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Chad Finn

Brandon Marshall a top topic on NFL TV shows

Darrelle Revis breaks up a second quarter pass intended for Brandon Marshall on Sunday.
Darrelle Revis breaks up a second quarter pass intended for Brandon Marshall on Sunday. Jim Davis/Globe Staff/Globe Staff

When Brandon Marshall settles in for his side gig Tuesday as a panelist on Showtime’s “Inside the NFL,” don’t hold it against him if the camera catches the usually stalwart Bears receiver squinting and scouring the fringes of the set, as if searching for familiar figures lurking in the near shadows.

After all, Darrelle Revis and his fellow defensive backs tailed Marshall to the final whistle Sunday in New England’s 51-23 win. By the end of a mismatch in which he had just three receptions on 10 targets for 35 yards, he had to be wondering if he’d ever shake free of them.

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“Get your plane ready for that show you do on Tuesday,’’ hooted Patriots radio analyst Scott Zolak near the end of Marshall’s frustrating Sunday. “That should be a fun one.”

It was jarring — perhaps the better word is “encouraging” if you’re a Patriots fan — to see Marshall rendered silent on Sunday. He is one of the league’s more accomplished receivers. The ninth-year veteran has made five Pro Bowls.

He rarely remains quiet for long on the field. The same long has been true away from the field, which is why Showtime considered it a coup when he agreed to join Greg Gumbel, Phil Simms, and Boomer Esiason as a regular on their weekly program this season, the first active player ever to do so.

“Having Brandon is a no-brainer,” Showtime general manager Stephen Espinoza told Comcast SportsNet Chicago in late August, when Marshall’s addition was announced. “He’s articulate, intelligent and he’s one of the best players at his position. It’s a huge boon to the show.”

It’s been a bigger boon than Showtime probably dared to expect. The Bears, 3-5 after Sunday’s loss despite an offense stacked with talent, have devolved into chaos in recent weeks, and Marshall has been in the eye of the storm. After the Bears’ 27-14 loss to Miami last Sunday, there were reports that yelling among Bears players could be heard from outside the locker room.

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Marshall admitted involvement to reporters after the game, saying he emphasized, loudly, that the 3-4 record was not acceptable.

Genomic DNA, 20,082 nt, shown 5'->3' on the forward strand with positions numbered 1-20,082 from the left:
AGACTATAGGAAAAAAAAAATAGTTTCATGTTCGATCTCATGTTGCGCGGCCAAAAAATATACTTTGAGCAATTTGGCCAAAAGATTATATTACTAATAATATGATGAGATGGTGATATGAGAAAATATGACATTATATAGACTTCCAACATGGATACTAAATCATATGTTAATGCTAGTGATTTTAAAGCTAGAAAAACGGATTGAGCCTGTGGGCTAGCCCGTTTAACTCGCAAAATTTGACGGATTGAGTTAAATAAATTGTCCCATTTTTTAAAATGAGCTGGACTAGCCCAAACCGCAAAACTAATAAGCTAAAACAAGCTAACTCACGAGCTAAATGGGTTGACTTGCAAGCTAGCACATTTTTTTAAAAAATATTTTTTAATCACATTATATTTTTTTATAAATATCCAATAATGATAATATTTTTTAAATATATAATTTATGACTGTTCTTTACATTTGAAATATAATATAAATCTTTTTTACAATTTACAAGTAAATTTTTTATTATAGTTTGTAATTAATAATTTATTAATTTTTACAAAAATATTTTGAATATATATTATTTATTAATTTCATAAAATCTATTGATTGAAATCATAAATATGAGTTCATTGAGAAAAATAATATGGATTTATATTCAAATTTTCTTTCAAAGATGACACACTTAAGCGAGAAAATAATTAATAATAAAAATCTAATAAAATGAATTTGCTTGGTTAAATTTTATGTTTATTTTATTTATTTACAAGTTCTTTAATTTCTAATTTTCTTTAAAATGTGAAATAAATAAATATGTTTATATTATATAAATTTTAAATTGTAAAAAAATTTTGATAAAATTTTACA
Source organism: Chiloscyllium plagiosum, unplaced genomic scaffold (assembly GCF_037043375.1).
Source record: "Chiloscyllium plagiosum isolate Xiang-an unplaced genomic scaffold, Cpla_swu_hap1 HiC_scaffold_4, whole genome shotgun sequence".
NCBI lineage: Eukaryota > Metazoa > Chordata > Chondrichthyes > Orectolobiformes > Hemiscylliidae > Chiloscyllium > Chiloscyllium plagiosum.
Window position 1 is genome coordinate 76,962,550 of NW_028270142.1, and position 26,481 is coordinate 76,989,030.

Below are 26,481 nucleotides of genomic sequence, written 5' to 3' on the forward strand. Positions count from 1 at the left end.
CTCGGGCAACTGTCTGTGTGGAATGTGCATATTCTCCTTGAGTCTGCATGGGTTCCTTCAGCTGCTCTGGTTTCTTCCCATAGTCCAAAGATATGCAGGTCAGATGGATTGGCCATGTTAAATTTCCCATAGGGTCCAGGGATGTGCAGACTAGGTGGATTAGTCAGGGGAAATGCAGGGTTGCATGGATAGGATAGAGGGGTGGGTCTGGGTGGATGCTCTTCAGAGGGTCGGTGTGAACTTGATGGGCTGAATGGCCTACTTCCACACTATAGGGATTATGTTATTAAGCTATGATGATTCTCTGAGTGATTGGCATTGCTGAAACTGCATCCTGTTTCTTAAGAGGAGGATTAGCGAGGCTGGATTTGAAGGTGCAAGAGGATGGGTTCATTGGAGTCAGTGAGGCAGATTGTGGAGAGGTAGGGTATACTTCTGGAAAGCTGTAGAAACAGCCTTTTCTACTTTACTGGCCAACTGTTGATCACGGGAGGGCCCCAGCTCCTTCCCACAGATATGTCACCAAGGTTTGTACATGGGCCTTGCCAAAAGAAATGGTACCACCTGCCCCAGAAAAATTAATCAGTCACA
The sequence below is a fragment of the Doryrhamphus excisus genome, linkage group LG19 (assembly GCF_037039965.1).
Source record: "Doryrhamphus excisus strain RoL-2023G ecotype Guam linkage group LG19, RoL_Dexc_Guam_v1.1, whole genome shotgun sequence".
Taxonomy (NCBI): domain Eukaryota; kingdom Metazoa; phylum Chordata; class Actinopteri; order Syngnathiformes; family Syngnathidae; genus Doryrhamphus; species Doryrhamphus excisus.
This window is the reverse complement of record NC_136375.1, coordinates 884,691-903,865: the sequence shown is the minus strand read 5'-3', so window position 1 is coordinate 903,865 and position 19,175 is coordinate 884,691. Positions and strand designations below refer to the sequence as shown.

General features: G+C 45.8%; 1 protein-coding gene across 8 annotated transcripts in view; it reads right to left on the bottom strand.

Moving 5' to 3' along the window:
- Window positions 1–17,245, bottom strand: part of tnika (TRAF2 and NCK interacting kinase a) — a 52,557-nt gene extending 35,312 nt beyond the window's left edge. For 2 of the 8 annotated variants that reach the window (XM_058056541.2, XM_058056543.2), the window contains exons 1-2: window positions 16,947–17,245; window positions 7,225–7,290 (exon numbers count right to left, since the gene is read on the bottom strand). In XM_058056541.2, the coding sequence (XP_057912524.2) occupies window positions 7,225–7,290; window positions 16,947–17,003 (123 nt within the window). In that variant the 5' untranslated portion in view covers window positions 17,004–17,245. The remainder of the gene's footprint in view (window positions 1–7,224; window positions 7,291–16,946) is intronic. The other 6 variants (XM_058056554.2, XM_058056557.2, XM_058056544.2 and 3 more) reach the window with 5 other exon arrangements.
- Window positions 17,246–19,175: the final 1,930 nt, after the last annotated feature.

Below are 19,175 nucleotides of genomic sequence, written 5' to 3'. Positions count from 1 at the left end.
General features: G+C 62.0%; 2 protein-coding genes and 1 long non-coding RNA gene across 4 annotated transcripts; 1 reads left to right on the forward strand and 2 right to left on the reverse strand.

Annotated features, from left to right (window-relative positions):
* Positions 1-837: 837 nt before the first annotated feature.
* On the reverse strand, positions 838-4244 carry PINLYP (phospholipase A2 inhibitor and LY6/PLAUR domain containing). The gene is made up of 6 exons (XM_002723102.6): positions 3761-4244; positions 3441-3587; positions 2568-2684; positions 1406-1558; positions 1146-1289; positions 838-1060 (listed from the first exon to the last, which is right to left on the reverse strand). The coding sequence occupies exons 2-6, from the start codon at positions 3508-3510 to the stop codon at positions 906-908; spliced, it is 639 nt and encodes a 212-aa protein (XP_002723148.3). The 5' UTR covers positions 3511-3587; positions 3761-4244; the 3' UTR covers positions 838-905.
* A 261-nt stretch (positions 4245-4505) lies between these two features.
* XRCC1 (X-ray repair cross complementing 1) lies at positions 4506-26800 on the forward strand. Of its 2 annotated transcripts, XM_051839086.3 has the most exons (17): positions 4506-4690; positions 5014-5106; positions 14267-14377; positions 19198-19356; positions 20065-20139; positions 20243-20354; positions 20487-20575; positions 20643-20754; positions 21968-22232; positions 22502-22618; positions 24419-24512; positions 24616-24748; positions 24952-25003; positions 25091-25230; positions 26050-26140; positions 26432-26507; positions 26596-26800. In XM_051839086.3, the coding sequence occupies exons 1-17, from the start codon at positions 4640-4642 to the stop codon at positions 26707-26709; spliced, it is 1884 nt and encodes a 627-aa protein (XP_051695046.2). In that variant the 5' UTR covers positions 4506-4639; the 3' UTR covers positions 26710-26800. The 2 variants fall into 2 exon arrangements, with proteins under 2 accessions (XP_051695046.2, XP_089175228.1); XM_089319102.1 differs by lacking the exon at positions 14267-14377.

The controversy made one immediately wonder whether he would address it on “Inside the NFL”, bringing the kind of anticipatory buzz television programs would pay millions to guarantee if they could.

Marshall, who flies to New York on the Bears’ off-day Tuesday, tapes the show, and flies back that night, did not dodge the topic.

“Oh, absolutely my voice was heard,” he said Tuesday. “The only thing I regret is that the door wasn’t closed, but I wouldn’t change any of my reaction because it came from my heart. [Our record] is unacceptable, but we have everything that we need to turn this ship right now.”

The only turn the Bears’ ship took this Sunday was toward the bottom of the ocean. The frustration of the debacle clearly wore on Marshall during the game – after running a deep pattern on third and 10 in the fourth quarter, he came out of the game despite the Bears’ decision, dictated by the lopsided score, to go for it on fourth down.

Marshall took offense to the suggestion that checking out of the game suggested he was also checking out on his team.

“I don’t give up,” he said. “I’m a fighter. I’ve always been a fighter. I’ve fought my whole life. Whatever you’re trying to refer to, it’s wack to me.”

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His point about always being a fighter is one that is accepted with an admiring nod if you’re familiar with his back story. The stereotype of the diva wide receiver is annoying enough as a generalization. But it’s not fair – and even ignorant – to apply it to Marshall, even with his well-documented history of emotional outbursts and behavioral issues in previous stops in Denver and Miami.

As he revealed two years ago and was documented with rich nuance by a recent “A Football Life” documentary, Marshall suffers from Borderline Personality Disorder, which causes a struggle to process emotions and leads to intense fears of abandonment, among other awful effects.

Marshall, as the film shows us, has been downright heroic in helping others cope with the disorder. He’s warm, charismatic, and articulate, traits that help him connect on a personal level in the same way he connects with viewers on “Inside The NFL”.

But if anyone wondered whether there is any division in his loyalties between his Sunday and Tuesday jobs, those thoughts were erased after the loss to the Patriots.

As Marshall passed the media en route to the Bears locker room following the game, he offered a mocking warning.

“Come put your ears to the door,’’ he said.

The point did not require elaboration.

Marshall may work in the media one day a week. But his living is still made in the NFL, and some things must stay on the inside.

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Chad Finn can be reached at finn@globe.com.